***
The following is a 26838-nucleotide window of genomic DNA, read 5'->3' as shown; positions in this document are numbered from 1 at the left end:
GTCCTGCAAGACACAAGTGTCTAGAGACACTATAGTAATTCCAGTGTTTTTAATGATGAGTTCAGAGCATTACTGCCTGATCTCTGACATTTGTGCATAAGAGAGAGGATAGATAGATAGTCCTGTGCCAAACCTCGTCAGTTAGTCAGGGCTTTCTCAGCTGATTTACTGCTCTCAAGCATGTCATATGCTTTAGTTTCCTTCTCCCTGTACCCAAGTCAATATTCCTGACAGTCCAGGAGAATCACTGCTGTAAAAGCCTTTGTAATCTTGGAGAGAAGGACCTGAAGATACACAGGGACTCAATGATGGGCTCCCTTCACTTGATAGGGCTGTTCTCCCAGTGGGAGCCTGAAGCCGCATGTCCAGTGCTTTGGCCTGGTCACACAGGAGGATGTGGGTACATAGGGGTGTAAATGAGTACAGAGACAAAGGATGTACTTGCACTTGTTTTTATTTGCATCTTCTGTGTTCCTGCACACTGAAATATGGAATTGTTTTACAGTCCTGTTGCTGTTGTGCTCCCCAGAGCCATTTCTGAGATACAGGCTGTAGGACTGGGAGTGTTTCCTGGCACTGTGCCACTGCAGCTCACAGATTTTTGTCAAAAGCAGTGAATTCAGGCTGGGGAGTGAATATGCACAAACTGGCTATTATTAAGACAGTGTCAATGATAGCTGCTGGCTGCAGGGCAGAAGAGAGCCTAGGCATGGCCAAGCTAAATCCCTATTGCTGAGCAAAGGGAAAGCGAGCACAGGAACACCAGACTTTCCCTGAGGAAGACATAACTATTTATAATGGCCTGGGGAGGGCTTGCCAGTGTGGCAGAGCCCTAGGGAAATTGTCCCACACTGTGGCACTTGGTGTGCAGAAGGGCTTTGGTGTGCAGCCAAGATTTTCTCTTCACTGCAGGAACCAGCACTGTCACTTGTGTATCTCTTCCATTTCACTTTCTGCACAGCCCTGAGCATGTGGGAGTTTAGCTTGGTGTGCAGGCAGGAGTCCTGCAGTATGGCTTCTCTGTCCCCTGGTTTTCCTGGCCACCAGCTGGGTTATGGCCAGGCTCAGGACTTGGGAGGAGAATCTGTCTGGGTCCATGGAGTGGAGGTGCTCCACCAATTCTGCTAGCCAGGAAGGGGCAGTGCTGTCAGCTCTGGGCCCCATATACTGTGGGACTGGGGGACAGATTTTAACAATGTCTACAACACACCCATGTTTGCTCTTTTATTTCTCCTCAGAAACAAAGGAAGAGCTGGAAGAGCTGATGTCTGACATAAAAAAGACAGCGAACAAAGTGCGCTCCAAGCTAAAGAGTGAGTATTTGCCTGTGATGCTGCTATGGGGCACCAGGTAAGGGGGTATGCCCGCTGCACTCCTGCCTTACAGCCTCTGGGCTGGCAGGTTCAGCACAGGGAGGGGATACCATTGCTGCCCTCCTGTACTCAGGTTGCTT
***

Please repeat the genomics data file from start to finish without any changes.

The following is a 26838-nucleotide window of genomic DNA, read 5'->3' as shown; positions in this document are numbered from 1 at the left end:
GTCCTGCAAGACACAAGTGTCTAGAGACACTATAGTAATTCCAGTGTTTTTAATGATGAGTTCAGAGCATTACTGCCTGATCTCTGACATTTGTGCATAAGAGAGAGGATAGATAGATAGTCCTGTGCCAAACCTCGTCAGTTAGTCAGGGCTTTCTCAGCTGATTTACTGCTCTCAAGCATGTCATATGCTTTAGTTTCCTTCTCCCTGTACCCAAGTCAATATTCCTGACAGTCCAGGAGAATCACTGCTGTAAAAGCCTTTGTAATCTTGGAGAGAAGGACCTGAAGATACACAGGGACTCAATGATGGGCTCCCTTCACTTGATAGGGCTGTTCTCCCAGTGGGAGCCTGAAGCCGCATGTCCAGTGCTTTGGCCTGGTCACACAGGAGGATGTGGGTACATAGGGGTGTAAATGAGTACAGAGACAAAGGATGTACTTGCACTTGTTTTTATTTGCATCTTCTGTGTTCCTGCACACTGAAATATGGAATTGTTTTACAGTCCTGTTGCTGTTGTGCTCCCCAGAGCCATTTCTGAGATACAGGCTGTAGGACTGGGAGTGTTTCCTGGCACTGTGCCACTGCAGCTCACAGATTTTTGTCAAAAGCAGTGAATTCAGGCTGGGGAGTGAATATGCACAAACTGGCTATTATTAAGACAGTGTCAATGATAGCTGCTGGCTGCAGGGCAGAAGAGAGCCTAGGCATGGCCAAGCTAAATCCCTATTGCTGAGCAAAGGGAAAGCGAGCACAGGAACACCAGACTTTCCCTGAGGAAGACATAACTATTTATAATGGCCTGGGGAGGGCTTGCCAGTGTGGCAGAGCCCTAGGGAAATTGTCCCACACTGTGGCACTTGGTGTGCAGAAGGGCTTTGGTGTGCAGCCAAGATTTTCTCTTCACTGCAGGAACCAGCACTGTCACTTGTGTATCTCTTCCATTTCACTTTCTGCACAGCCCTGAGCATGTGGGAGTTTAGCTTGGTGTGCAGGCAGGAGTCCTGCAGTATGGCTTCTCTGTCCCCTGGTTTTCCTGGCCACCAGCTGGGTTATGGCCAGGCTCAGGACTTGGGAGGAGAATCTGTCTGGGTCCATGGAGTGGAGGTGCTCCACCAATTCTGCTAGCCAGGAAGGGGCAGTGCTGTCAGCTCTGGGCCCCATATACTGTGGGACTGGGGGACAGATTTTAACAATGTCTACAACACACCCATGTTTGCTCTTTTATTTCTCCTCAGAAACAAAGGAAGAGCTGGAAGAGCTGATGTCTGACATAAAAAAGACAGCGAACAAAGTGCGCTCCAAGCTAAAGAGTGAGTATTTGCCTGTGATGCTGCTATGGGGCACCAGGTAAGGGGGTATGCCCGCTGCACTCCTGCCTTACAGCCTCTGGGCTGGCAGGTTCAGCACAGGGAGGGGATACCATTGCTGCCCTCCTGTACTCAGGTTGCTT